MY mother and her 17 brothers and sisters had an Orthodox upbringing — all photographs of their father show him wearing a yarmulke, and I was told that he woke up if it fell off during the night. My father, too, came from an Orthodox background. Both my parents were very conscious of the Fourth Commandment (“Remember the Sabbath day, to keep it holy”), and the Sabbath (Shabbos, as we called it in our Litvak way) was entirely different from the rest of the week. No work was allowed, no driving, no use of the telephone; it was forbidden to switch on a light or a stove. Being physicians, my parents made exceptions. They could not take the phone off the hook or completely avoid driving; they had to be available, if necessary, to see patients, or operate, or deliver babies.
We lived in a fairly Orthodox Jewish community in Cricklewood, in Northwest London — the butcher, the baker, the grocer, the greengrocer, the fishmonger, all closed their shops in good time for the Shabbos, and did not open their shutters till Sunday morning. All of them, and all our neighbors, we imagined, were celebrating Shabbos in much the same fashion as we did.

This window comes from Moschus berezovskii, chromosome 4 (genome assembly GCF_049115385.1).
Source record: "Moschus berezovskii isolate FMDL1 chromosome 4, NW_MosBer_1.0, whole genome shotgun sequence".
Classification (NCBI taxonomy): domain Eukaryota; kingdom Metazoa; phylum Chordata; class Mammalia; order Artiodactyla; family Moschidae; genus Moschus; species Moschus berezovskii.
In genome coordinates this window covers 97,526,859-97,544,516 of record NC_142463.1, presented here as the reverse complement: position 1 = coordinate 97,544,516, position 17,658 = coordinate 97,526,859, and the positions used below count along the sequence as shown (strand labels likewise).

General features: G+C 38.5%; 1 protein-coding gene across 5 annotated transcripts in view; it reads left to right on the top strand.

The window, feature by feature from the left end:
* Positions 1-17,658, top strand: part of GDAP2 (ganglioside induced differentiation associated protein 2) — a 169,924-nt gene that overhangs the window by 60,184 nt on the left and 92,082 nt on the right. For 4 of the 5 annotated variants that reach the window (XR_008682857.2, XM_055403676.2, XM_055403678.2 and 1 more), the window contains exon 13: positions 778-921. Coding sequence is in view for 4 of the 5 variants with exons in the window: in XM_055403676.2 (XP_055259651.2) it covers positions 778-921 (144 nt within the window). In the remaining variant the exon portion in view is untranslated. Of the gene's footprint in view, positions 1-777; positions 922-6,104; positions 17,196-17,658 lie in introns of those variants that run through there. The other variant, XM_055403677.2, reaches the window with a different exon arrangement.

Around midday on Friday, my mother doffed her surgical identity and attire and devoted herself to making gefilte fish and other delicacies for Shabbos. Just before evening fell, she would light the ritual candles, cupping their flames with her hands, and murmuring a prayer. We would all put on clean, fresh Shabbos clothes, and gather for the first meal of the Sabbath, the evening meal. My father would lift his silver wine cup and chant the blessings and the Kiddush, and after the meal, he would lead us all in chanting the grace.
I don’t know. This makes me nostalgic for an era when fathers would lead family prayers; where liturgy and life intermingled in a living worship to God.